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Former Solomons Attorney General labeled ‘anti-Australian’

WELLINGTON, New Zealand (Radio New Zealand International, Nov. 15, 2010) – Reports from Australia say Canberra sought to scuttle the appointment of Julian Moti as Solomon Islands Attorney-General by pressing federal police to revive child sex allegations against him.

According to the newspaper The Age, declassified official documents show a deliberate effort to discredit Mr. Moti was made after Australian officials became aware of plans in 2004 to appoint him as the Solomon Islands top legal officer.

[PIR editor’s note: The Age reported that, after Moti was hired by the Sogavare government as Attorney General in 2004 – a move that triggered suspicions he was opposed to Australia’s presence in the Solomons via its RAMSI peacekeeping force – " a diplomatic cable marked ‘’secret sensitive’’ from Patrick Cole, Australia’s then high commissioner in the Solomons, warned Mr Moti had a reputation for questionable dealings, held ‘’anti-Australian’’ attitudes and ‘’would likely be a very difficult proposition for us in steering SI [Solomon Islands] and bilateral legal matters . Mr Cole had warned in an earlier email about of plans to appoint Mr Moti and said, "Naturally I am trying to block it,’’ before seeking further information about sex charges against Mr Moti in Vanuatu."]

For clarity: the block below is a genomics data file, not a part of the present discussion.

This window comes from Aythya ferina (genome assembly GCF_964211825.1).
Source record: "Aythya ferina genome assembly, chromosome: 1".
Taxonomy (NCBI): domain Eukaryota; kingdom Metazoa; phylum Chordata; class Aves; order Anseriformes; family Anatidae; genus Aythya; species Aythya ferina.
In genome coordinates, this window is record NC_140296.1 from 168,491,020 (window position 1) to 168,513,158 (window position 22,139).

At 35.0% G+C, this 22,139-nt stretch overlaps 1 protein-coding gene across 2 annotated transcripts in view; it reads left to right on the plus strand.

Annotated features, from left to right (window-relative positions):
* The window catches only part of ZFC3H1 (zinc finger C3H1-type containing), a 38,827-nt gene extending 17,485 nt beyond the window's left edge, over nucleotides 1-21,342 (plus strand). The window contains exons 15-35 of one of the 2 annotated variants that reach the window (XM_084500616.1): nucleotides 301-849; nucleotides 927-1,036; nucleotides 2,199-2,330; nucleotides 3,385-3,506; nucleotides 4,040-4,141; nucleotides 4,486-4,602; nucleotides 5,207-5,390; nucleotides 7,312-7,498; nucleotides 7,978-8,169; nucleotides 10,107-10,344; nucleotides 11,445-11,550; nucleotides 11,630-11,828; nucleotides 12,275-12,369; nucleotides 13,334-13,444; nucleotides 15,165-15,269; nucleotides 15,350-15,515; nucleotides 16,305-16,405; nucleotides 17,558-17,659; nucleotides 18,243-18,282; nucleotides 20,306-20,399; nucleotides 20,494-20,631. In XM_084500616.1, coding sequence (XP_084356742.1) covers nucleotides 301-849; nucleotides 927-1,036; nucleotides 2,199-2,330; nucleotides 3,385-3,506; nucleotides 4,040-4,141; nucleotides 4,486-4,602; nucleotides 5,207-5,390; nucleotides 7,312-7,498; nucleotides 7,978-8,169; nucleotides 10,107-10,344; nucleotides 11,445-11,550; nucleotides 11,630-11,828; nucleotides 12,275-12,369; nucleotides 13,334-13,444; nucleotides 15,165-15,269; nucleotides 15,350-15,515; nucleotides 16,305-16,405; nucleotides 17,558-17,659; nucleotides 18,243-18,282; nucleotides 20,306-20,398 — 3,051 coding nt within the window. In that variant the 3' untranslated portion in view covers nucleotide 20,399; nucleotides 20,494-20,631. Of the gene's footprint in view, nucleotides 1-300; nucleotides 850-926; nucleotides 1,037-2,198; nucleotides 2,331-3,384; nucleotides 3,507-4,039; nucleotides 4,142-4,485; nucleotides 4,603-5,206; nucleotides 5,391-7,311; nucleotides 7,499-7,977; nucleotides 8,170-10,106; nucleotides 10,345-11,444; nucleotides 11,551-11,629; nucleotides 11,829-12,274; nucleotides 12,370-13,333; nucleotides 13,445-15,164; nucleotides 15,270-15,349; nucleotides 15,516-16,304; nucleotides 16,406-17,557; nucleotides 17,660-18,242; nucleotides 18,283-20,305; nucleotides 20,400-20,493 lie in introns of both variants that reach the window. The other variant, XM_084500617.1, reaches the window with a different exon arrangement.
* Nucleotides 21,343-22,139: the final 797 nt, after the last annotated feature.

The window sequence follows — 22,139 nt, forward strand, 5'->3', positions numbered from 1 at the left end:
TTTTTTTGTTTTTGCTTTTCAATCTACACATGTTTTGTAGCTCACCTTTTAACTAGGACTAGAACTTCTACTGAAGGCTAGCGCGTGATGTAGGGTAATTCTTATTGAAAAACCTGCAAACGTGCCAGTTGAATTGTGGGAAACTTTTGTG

The fresh revelations in the saga surrounding Mr. Moti which soured Australia’s ties with its Pacific neighbors come in advance of a High Court application arguing that charges that he had sex with a 13 year old girl in 1997 are politically motivated.

Mr. Moti, who is an Australian citizen, became the Solomon Islands Attorney-General in July 2007 but after a change of government, he was deported to Australia in late 2007.

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